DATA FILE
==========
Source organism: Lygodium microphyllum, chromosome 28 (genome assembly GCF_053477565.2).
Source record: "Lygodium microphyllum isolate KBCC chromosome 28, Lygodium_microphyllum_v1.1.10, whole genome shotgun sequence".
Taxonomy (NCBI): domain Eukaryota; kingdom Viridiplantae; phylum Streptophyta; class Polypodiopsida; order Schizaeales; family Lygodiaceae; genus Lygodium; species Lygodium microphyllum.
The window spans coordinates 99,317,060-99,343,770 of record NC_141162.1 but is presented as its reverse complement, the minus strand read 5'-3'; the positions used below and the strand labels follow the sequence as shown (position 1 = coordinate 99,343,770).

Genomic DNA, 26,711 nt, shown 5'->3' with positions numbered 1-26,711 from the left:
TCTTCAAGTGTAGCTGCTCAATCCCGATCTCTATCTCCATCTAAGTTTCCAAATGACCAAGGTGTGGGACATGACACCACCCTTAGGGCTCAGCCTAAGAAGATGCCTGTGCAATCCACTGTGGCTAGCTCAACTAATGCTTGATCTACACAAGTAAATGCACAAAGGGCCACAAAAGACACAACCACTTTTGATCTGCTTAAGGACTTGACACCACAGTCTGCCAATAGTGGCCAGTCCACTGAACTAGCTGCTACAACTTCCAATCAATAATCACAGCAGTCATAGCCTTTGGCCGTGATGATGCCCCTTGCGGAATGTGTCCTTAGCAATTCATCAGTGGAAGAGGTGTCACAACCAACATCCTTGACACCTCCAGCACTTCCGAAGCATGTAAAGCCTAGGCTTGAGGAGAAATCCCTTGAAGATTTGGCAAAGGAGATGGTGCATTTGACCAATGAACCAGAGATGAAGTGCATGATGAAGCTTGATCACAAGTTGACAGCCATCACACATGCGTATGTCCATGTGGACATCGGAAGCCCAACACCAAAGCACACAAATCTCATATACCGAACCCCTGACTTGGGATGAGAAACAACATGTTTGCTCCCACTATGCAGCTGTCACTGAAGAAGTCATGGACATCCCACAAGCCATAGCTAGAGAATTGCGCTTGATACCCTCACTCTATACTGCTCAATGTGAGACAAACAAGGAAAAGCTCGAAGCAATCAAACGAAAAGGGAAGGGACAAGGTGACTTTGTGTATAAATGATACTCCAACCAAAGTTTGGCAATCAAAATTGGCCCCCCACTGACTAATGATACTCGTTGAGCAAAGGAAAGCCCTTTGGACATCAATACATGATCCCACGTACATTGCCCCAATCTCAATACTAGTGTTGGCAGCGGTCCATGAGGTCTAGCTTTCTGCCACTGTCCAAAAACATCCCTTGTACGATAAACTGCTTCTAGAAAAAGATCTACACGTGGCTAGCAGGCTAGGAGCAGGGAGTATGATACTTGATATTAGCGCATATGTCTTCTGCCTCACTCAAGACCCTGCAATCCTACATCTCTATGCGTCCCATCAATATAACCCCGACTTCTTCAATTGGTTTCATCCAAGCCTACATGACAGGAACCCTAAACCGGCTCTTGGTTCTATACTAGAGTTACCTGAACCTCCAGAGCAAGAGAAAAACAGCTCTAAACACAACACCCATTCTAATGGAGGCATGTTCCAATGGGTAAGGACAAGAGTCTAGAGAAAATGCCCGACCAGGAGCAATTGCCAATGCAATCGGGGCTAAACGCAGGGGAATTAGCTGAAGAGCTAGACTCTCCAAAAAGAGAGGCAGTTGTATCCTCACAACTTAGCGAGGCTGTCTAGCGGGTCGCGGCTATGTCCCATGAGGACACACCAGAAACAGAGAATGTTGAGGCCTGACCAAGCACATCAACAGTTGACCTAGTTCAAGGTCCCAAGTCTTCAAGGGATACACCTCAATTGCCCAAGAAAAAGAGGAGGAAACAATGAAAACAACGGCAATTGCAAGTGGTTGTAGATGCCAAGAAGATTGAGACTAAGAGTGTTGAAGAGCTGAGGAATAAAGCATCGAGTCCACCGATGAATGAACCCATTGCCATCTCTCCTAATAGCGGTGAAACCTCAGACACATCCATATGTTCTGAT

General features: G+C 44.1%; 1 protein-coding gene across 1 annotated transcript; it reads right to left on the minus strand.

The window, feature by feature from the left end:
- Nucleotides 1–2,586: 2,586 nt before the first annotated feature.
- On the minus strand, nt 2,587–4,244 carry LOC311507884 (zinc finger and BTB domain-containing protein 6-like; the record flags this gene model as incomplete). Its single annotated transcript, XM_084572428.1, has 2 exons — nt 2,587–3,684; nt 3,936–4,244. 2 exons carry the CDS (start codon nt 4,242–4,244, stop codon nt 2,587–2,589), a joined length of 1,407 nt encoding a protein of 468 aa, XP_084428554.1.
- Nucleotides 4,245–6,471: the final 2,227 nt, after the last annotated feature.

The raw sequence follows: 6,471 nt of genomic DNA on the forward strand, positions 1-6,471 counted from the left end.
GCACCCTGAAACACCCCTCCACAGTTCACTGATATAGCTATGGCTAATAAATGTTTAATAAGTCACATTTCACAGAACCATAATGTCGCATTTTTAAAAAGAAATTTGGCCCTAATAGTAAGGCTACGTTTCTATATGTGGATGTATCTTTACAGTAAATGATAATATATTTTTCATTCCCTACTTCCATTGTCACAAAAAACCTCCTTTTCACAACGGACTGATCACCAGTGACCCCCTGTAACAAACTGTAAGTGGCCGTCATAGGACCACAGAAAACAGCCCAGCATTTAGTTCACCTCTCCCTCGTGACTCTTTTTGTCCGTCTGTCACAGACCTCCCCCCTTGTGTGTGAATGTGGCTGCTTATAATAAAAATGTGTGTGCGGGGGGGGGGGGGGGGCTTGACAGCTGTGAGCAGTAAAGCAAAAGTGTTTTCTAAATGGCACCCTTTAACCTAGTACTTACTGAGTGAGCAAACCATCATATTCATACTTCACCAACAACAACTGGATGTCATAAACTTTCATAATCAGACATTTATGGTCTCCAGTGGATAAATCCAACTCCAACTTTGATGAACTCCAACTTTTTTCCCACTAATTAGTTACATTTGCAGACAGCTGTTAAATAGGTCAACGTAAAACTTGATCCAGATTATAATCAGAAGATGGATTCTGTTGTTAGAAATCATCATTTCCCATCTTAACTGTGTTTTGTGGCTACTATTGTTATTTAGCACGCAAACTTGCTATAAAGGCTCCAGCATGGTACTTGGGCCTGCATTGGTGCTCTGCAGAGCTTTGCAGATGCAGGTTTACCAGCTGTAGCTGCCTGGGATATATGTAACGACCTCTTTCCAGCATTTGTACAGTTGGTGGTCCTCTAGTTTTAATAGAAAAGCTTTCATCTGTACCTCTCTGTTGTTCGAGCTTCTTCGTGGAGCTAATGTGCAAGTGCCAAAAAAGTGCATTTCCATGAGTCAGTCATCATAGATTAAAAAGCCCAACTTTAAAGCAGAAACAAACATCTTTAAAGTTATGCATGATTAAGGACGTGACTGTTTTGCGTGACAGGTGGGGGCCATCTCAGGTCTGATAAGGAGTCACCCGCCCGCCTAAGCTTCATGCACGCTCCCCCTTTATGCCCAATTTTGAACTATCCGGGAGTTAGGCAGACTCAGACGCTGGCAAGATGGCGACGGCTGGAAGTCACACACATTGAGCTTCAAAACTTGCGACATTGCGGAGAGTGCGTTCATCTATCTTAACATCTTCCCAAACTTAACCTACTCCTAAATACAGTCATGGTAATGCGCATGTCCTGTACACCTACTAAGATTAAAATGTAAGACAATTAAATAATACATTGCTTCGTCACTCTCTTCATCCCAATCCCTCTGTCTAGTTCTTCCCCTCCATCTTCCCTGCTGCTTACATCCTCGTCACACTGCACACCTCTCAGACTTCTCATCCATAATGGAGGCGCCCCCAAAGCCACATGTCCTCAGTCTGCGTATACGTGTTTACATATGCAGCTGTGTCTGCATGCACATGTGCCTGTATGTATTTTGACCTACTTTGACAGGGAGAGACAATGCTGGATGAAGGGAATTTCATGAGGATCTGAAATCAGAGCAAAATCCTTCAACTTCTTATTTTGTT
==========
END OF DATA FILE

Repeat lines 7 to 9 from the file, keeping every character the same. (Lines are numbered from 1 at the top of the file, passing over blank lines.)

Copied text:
General features: G+C 44.1%; 1 protein-coding gene across 1 annotated transcript; it reads right to left on the minus strand.

The window, feature by feature from the left end:
- Nucleotides 1–2,586: 2,586 nt before the first annotated feature.